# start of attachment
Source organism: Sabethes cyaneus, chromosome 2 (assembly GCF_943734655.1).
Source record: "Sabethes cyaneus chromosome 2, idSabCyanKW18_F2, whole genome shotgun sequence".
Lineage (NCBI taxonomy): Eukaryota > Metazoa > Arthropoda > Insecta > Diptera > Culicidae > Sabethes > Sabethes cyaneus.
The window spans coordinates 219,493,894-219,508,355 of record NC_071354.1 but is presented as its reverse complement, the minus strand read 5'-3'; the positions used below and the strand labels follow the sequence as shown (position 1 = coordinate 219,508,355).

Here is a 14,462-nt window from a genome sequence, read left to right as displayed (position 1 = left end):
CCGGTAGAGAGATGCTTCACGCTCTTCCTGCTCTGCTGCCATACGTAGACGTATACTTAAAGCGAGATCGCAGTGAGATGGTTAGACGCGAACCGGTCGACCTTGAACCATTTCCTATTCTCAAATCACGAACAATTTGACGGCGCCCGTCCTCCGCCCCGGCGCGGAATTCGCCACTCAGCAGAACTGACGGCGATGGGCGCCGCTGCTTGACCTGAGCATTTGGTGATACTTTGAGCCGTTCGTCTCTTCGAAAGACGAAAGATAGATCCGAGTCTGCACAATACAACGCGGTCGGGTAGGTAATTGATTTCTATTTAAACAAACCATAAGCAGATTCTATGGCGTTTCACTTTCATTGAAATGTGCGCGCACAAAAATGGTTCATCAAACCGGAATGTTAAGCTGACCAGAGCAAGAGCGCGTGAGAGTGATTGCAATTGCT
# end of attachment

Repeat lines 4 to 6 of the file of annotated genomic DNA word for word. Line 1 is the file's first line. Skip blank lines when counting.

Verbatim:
The window spans coordinates 219,493,894-219,508,355 of record NC_071354.1 but is presented as its reverse complement, the minus strand read 5'-3'; the positions used below and the strand labels follow the sequence as shown (position 1 = coordinate 219,508,355).

Here is a 14,462-nt window from a genome sequence, read left to right as displayed (position 1 = left end):
CCGGTAGAGAGATGCTTCACGCTCTTCCTGCTCTGCTGCCATACGTAGACGTATACTTAAAGCGAGATCGCAGTGAGATGGTTAGACGCGAACCGGTCGACCTTGAACCATTTCCTATTCTCAAATCACGAACAATTTGACGGCGCCCGTCCTCCGCCCCGGCGCGGAATTCGCCACTCAGCAGAACTGACGGCGATGGGCGCCGCTGCTTGACCTGAGCATTTGGTGATACTTTGAGCCGTTCGTCTCTTCGAAAGACGAAAGATAGATCCGAGTCTGCACAATACAACGCGGTCGGGTAGGTAATTGATTTCTATTTAAACAAACCATAAGCAGATTCTATGGCGTTTCACTTTCATTGAAATGTGCGCGCACAAAAATGGTTCATCAAACCGGAATGTTAAGCTGACCAGAGCAAGAGCGCGTGAGAGTGATTGCAATTGCT